In the large student application for enrollment, the Director of Admissions would choose the student body like choosing an orchestra, having in mind enough different interests and localities to make an inspiring and harmonious group; that the teaching body need not be PhDs or research professors, but chosen rather as inspiring and able teachers, young and dynamic and 39. with democracy of age, rather than the old stodgy teacher-student attitude. This faculty must have an idea of pedagogy. Written reports rather than numerical marks were to be used to record student progress, and I remember Robert Frost saying, "They prefer adjectives to numbers."
Letter from Robert Frost's Assistant September 16, 1954
"As Bennington opened its doors to 87 freshmen in 1932 the exuberant star of the Literature Division was Genevieve Taggard, poet, biographer, inspiring teacher and the only member of the Leigh faculty to be included in Daniel Aaron's Writers on the Left. She had been recommended to Leigh by Robert Frost, then living nearby, as a better poet than Frances Frost, a Vermonter unrelated to Robert who was also being considered."
Although not a faculty member, Robert Frost hung around the college during Burkhardt's tenure. After finding out Burkhardt was the college president, Frost said to him: "Oh, Bennington, I always say that 'I stamp my foot and up came fire and flames and fumes and Bennington College."
Frederick Burkhardt's Obituary Bennington Banner September 26, 2007
Robert Frost, a member of the Theatre and Arts Committee, is listed in this fundraising brochure. "The concern of this committee is to raise a fund of $1,000,000 to build and to provide maintenance for a Theatre and Arts Center for Bennington-a building to house talents already at work; facilities to increase the scope of the present program in the performing and visual arts. The need is urgent!"
New York Times October 21, 1923 ProQuest document link
“After waiting all year for the promised appearance of Robert Frost, Bennington College last night welcomed the poet with an enthusiastic audience which filled the Commons lounge. He read from the large column of his collected poems, and in his reading showed the fundamental difference in tone which distinguishes one poem from another and is the standard by which he judges his own work. As he turned the pages looking for certain poems he talked casually sometimes telling how a poem and originated or relating experiences he has had while reading in various parts of the country. Poetry students and other admirers kept him reading and talking until the great log fire in one end of the room had sunk to a read glow. Then in order not to tire the poet, Genevieve Taggard of the literature department brought the meeting to a close with an urgent request that he come again and sooner next year.”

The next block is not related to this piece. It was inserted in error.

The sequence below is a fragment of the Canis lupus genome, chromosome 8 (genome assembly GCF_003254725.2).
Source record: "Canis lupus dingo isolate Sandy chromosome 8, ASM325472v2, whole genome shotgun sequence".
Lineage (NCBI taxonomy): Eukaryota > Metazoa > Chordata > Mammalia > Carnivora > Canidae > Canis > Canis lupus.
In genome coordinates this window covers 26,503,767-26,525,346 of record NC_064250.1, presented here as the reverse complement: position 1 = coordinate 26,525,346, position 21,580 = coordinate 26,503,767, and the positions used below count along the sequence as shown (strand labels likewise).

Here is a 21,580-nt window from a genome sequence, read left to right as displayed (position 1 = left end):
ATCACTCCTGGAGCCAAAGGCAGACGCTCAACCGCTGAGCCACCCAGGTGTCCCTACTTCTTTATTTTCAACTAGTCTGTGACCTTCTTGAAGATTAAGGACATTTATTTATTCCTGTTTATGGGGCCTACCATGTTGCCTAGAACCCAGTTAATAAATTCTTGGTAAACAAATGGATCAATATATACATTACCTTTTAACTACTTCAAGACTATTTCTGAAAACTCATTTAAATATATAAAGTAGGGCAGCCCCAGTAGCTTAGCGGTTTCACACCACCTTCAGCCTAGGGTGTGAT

Dewilde scrapbook collection 1924-1935, box 1 of 1
Bennington Banner, June 16th, 1933
This photograph, from the Robert Frost Collection, was taken at an October, 1954 reading in the Carriage Barn on the Bennington campus. Students appear to have copies of "The Road Not Taken" which he is signing for them. Bennington College President Frederick Burkhardt stands to the left of Frost. The wing-backed chair is the same as chairs used for other Bennington guests, like Peter Drucker and they appear in other photos in the Carriage Barn. The wooden, decorative feature on the wall facing Frost also appears in the Carriage Barn.
September 25, 2017 Frost House Gifted to Bennington
"Frost lived in Shingle in 1927, after they gave his son and wife the Stone House as a wedding present."
Robert Frost: the Years of Triumph by Lawrence Thompson